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Job fair for NGA

FILE PHOTO -- A job fair for the National Geospatial-Intelligence Agency in the T-Rex building in downtown St. Louis on Thursday, Jan. 24, 2019. Photo by Cristina M. Fletes, cfletes@post-dispatch.com.

A group of business, academic and civic leaders has formed a task force focused on promoting geospatial jobs and training as a strategic strength for the region’s economy.

The group, which has dubbed itself GeoFutures, plans to produce a report within the next five months laying out actions the area’s education institutions, governments and businesses can take to promote geospatial employment.

Andy Dearing, who will lead the group’s day-to-day activities, likened the effort to the actions St. Louis took 20 years ago with biotech and plant sciences that laid the groundwork for the Cortex tech district and Donald Danforth Plant Science Center, both of which support strategic industry clusters for the region. Dearing said the report will determine whether an effort similar to BioSTL, a nonprofit with a staff that promotes the local biotech industry, should be established for the region’s geospatial sector.

The effort now is volunteer-based, said Dearing, the former CEO of the geospatial firm Boundless who now heads his own consulting company. Boundless was acquired by San Francisco-based Planet in December.

Dearing said the group hopes to have a report ready to present at the St. Louis University-hosted Georesolution conference in March.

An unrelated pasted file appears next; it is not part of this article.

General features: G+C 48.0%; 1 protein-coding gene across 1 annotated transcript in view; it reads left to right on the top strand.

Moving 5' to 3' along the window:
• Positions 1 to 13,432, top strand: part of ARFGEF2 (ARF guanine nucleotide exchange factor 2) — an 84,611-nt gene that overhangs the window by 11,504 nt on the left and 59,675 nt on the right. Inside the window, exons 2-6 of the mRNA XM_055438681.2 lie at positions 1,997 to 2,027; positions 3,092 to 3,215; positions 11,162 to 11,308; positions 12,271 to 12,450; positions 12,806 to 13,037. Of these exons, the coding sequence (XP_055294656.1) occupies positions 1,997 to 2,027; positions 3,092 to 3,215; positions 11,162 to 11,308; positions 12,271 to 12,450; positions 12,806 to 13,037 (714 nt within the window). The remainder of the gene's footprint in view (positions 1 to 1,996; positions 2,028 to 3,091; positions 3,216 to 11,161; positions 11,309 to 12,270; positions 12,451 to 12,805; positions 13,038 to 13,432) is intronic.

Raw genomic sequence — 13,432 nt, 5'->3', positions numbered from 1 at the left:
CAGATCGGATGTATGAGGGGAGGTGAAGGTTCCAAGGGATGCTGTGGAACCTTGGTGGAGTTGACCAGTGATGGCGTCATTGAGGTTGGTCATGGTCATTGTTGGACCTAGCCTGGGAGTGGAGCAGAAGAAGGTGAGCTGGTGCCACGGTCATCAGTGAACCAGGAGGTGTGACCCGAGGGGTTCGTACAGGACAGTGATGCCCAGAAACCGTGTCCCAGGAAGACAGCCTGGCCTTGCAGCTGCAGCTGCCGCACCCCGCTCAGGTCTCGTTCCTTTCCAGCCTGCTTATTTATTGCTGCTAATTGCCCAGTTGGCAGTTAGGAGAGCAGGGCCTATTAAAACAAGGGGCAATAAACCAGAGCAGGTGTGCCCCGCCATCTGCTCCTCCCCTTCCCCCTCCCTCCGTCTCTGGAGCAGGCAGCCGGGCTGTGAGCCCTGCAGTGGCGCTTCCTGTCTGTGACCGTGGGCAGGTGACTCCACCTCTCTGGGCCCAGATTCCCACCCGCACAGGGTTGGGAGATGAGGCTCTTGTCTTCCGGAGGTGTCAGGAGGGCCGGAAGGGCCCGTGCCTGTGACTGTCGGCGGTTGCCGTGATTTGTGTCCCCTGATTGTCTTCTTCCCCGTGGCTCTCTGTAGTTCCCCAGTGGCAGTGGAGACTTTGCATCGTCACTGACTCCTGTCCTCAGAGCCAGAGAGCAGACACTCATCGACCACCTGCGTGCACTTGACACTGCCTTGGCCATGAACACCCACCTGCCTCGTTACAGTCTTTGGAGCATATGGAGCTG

The effort comes as the National Geospatial-Intelligence Agency prepares to break ground on its new western headquarters north of downtown. The intelligence agency has also indicated it hopes to be far more collaborative with the private sector and educational institutions in coming years to harness new technology and hire talent. The new NGA headquarters is expected to have systems and declassified areas to allow for that interaction.

“We have the pieces here for something special and just need to develop the plan for how to put them all together,” said Otis Williams, executive director of the city’s development agency. “That’s why the GeoFutures Initiative is so important.”

Letitia “Tish” Long and Robert Cardillo, who served as directors of NGA from 2010-2014 and 2014-2019, respectively, will also help with the effort. The local advisory committee includes representatives from Washington University, St. Louis University, University of Missouri-St. Louis, Southern Illinois University Edwardsville, St. Louis Public Schools, Cortex, LaunchCode, Boeing, Enterprise Holdings, Arch Grants and Cultivation Capital.